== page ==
In truth, Jews are disappearing as a people. And how strongly do most of them identify? Tikkun olam? Every compassionate, liberal-minded person, regardless of religion, believes in that. There’s nothing uniquely Jewish about it. Nothing is more emblematic of the underlying problem than AIPAC’s spending $30 million to defeat the Iran deal. At the end of the day, eight of the ten Jewish senators voted for the deal. If AIPAC’s strong efforts can’t even get a majority of Jewish senators, that bodes very badly for the future of the American Jewish community. We are counting them as Jews, but we’re not understanding who they are. What constitutes a healthy Jewish identity is changing dramatically. In my view, it’s weakening. Fifteen years ago, nobody would have questioned voting against this deal. Basically, American Jews’ basic identity is liberal. That’s fine, but there’s nothing particularly Jewish about it.
William Helmreich is a professor of sociology at the City College of New York. He is the author of The World of the Yeshiva: An Intimate Portrait of Orthodox Jewry, and The New York Nobody Knows: Walking 6,000 Miles in the City.
The study of population trends—though they are important to track—misses out on a more crucial understanding of the state of the Jews in America. We need to expand our studies of the nature of Jewishness and the various ways it is expressed in the American context. The socio-demographic study model of a once-in-ten-years survey doesn’t take enough account of the context in which Jewishness is expressed. For example, the stage of one’s life and the particular moment in history in which one lives make an enormous difference in how an individual relates to his or her Jewishness. The 2016 presidential election is a case in point. Post-election American Jews are more attuned to dangers in the environment. A model that presumes that a person’s “Jewishness” does not change and proceeds to measure how much the person’s Jewishness departs from a preconceived standard of what is a good Jew fails to capture the fact that one’s Jewishness is activated, in positive and negative ways, by the environment and changes over time. We need to be more finely attuned to those nuances as we study Jews in America. By the year 2050, I hope that the models for studying a person’s Jewishness will evolve to incorporate more sophisticated and finely honed approaches.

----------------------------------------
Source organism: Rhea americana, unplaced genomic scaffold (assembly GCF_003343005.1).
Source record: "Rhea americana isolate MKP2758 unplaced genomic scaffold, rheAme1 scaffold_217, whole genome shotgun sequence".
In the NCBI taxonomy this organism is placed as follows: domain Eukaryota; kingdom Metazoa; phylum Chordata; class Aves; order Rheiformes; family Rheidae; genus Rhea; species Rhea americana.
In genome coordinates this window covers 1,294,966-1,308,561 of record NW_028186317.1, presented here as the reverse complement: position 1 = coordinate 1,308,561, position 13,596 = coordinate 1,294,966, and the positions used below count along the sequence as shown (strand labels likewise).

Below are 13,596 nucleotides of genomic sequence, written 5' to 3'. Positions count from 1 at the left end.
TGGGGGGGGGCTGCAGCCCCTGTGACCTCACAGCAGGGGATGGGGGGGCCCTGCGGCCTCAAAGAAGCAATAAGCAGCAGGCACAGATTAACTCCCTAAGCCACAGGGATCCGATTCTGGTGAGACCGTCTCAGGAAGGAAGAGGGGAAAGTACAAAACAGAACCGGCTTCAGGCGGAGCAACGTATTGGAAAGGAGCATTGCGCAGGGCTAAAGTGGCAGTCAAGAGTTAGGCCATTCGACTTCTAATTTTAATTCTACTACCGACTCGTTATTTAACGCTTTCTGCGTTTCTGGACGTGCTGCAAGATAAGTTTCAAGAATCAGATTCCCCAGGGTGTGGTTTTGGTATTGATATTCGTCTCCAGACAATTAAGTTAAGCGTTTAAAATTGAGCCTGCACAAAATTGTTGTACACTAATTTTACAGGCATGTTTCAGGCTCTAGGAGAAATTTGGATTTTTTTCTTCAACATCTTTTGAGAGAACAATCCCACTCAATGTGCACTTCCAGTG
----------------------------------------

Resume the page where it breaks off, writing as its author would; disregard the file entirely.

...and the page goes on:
Today, a lot of the research being done in the Jewish world is programmatically driven (evaluations of philanthropic initiatives, for example) and as a result, we are missing the new developments, particularly new ways of expressing Jewishness, that are happening around us. I believe that going forward, Israel will be less the central focus of American Jewish life. American Jewish culture—Jewish literature, filmmaking, investigation of Jewish history, social justice practices, giving circles, klezmerfests and so on, along with new expressions of Jewish religiosity—will take its place. Some of these developments are likely to be very different from what we can anticipate today. One hopes that by that time, research will be able to reflect the new realities of the American Jewish landscape and have the communal support to do so.
Bethamie Horowitz, a socio-psychologist, is a research assistant professor of Jewish education at the Steinhardt School of Culture, Education, and Human Development at New York University.
Steven M. Cohen
Straight-line projections are often wrong. But longstanding tendencies often continue. The growth in Orthodoxy (in parallel with the strength of fundamentalist Christian groups in America) seems very likely to continue into the mid-21st century. One strong indicator: Orthodox Jews are just 5 percent of the Jewish baby boomers but are 35 percent of Jewish children under age five. In parallel, owing to massive intermarriage and to widespread acceptance of Jews in the larger society, we’re also seeing an explosive growth of the “marginally connected,” that is, people who recognize that they’re Jewish and have some Jewish ancestry. They feel Jewish and are proud to be Jewish, but don’t have much involvement with Jewish life, don’t have other co-ethnics as their friends and don’t join institutions. In between the Orthodox and the Jews-by-feeling is the Jewish Middle (Jews who participate in Jewish life outside of Orthodoxy). For the most part, they’re engaged Conservative and Reform Jews. Regrettably, in parallel with mainline Protestants and Anglo-Catholics, their numbers have diminished rapidly and will likely continue to do so in the decades to come.